I attended the Singapore Animal Welfare Symposium on Sat, 25 Feb 2012. I found out about this rather late, less than a week before the event, but still registered as I was rather interested to hear the parts about Wildlife Trafficking and Zoo animal welfare.
The programme can be found on the Animal Concerns Research and Education Society (ACRES) website here, and Gladys Chua and I live-tweeted the symposium. You can read the tweets that were compiled by Gladys on Storify here.
It was my first time attending this symposium, or any event regarding animal welfare, as I’m usually more concerned about biodiversity conservation than animal welfare. Not that I don’t care about animal welfare, it matters to me too! Just that I doubt I’ll build a career on it… But anyway, the mood was noticeably different from the Biodiversity of Singapore Symposium that I attended last September. My reflections on that symposium here. There was a lot more tension and disappointment, especially during the pet welfare segment. People were glad (I assume), to be given a platform on which to voice their opinions. Yet the answers given by the authorities (namely the Agri-Food & Vetinerary Authority (AVA), because that’s the main public agency that deals with such matters. And also because that’s who most of the questions were targeted at.) were non-answers, in my opinion. They didn’t quite answer the question, and in the end, you just get this sense that it’s all just talk. The people were heard, but the-powers-that-be don’t seem to listen. But of course, I’m hoping to be proved wrong.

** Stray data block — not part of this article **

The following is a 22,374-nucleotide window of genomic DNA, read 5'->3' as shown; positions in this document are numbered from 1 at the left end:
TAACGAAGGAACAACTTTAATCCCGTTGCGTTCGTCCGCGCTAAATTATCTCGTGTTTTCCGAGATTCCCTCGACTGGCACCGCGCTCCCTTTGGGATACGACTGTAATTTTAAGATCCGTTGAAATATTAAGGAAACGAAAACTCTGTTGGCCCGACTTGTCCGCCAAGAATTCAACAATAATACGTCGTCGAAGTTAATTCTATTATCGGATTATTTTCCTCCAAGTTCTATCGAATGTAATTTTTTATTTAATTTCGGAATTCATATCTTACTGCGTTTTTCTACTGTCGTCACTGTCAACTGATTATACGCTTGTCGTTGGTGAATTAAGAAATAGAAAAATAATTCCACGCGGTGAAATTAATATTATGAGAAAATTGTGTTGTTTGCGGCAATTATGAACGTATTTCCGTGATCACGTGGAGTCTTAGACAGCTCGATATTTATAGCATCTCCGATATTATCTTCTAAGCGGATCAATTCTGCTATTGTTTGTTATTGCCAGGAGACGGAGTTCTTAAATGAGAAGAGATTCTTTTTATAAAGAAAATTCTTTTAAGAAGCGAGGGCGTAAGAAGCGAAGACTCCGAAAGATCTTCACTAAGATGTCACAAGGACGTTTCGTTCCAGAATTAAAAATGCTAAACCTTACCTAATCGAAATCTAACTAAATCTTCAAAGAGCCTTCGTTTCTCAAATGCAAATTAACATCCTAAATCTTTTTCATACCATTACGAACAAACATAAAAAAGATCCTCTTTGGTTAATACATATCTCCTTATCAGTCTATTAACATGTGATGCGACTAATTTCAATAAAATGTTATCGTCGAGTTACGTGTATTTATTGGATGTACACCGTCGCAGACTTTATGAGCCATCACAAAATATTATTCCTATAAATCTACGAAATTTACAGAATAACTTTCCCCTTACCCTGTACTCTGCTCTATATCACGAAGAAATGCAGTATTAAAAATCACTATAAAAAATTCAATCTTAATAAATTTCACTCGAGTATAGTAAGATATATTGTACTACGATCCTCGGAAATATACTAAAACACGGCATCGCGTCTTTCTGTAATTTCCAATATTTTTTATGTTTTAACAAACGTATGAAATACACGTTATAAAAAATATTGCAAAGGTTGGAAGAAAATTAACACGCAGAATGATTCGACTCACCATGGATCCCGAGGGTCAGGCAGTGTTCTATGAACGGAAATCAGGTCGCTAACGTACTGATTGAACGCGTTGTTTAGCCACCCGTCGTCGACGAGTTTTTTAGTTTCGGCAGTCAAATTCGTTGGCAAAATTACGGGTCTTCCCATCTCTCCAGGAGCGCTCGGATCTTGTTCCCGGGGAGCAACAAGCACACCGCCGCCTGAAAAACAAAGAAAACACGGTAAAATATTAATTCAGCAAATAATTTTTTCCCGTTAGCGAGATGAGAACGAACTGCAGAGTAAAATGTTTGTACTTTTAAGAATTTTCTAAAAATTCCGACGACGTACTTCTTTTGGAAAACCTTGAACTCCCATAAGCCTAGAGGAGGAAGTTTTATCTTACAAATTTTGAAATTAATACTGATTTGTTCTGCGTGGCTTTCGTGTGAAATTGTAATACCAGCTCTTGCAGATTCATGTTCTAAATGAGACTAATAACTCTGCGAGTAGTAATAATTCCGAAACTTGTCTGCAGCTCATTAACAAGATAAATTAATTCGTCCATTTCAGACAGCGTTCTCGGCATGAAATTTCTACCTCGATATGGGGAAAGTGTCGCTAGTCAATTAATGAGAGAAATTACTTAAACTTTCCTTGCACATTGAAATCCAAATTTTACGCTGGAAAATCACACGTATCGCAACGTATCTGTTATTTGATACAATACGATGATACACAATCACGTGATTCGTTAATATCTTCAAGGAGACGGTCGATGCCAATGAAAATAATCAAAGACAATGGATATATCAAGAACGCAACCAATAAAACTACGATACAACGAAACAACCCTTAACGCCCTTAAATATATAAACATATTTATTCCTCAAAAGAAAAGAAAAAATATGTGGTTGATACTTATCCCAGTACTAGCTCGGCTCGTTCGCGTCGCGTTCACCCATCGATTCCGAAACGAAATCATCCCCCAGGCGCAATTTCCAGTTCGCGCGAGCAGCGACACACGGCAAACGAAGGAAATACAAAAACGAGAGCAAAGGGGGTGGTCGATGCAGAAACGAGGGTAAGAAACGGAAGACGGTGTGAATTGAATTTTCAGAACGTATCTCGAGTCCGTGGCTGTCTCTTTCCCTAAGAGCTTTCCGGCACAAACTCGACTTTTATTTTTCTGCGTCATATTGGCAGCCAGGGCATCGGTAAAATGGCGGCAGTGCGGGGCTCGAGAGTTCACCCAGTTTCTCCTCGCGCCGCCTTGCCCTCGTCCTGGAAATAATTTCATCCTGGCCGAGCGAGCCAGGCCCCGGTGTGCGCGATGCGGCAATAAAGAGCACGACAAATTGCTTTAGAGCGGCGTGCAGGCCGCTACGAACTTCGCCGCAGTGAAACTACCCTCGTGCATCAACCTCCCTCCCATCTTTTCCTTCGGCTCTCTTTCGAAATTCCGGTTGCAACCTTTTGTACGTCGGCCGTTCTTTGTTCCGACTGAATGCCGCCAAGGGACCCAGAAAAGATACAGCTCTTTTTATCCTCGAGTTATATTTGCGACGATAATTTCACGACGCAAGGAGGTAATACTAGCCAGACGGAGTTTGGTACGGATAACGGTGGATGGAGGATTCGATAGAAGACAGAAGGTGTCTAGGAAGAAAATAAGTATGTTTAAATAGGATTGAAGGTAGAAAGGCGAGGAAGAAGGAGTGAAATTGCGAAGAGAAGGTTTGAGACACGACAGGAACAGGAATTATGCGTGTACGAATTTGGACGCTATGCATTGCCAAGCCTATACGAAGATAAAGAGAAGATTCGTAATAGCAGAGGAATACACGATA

I also voiced a question during the public forum: Is economic trade a reason why we may not be so quick to act on banning trade on endangered wildlife/strictly enforcing legislation? The answer wasn’t very clear to me, but in summary it was a ‘we will not disregard wildlife concerns for economic reasons’ [note: not exact phrasing, because I can’t remember it word for word] I’m not too sure about that though, because trade is very important to Singapore, and the answer was not convincing.
But in any case, being able to have such a platform to air views and discuss such issues is already progression, and as long as there are people who are concerned, I’m sure there will be change, eventually.
The symposium was also reported in The Sunday Times “Govt to tackle pet welfare” (no link, because The Straits Times is annoying and doesn’t allow users to read most articles for free online) and in Today on Sunday “A national pet adoption centre?” (yay for Today).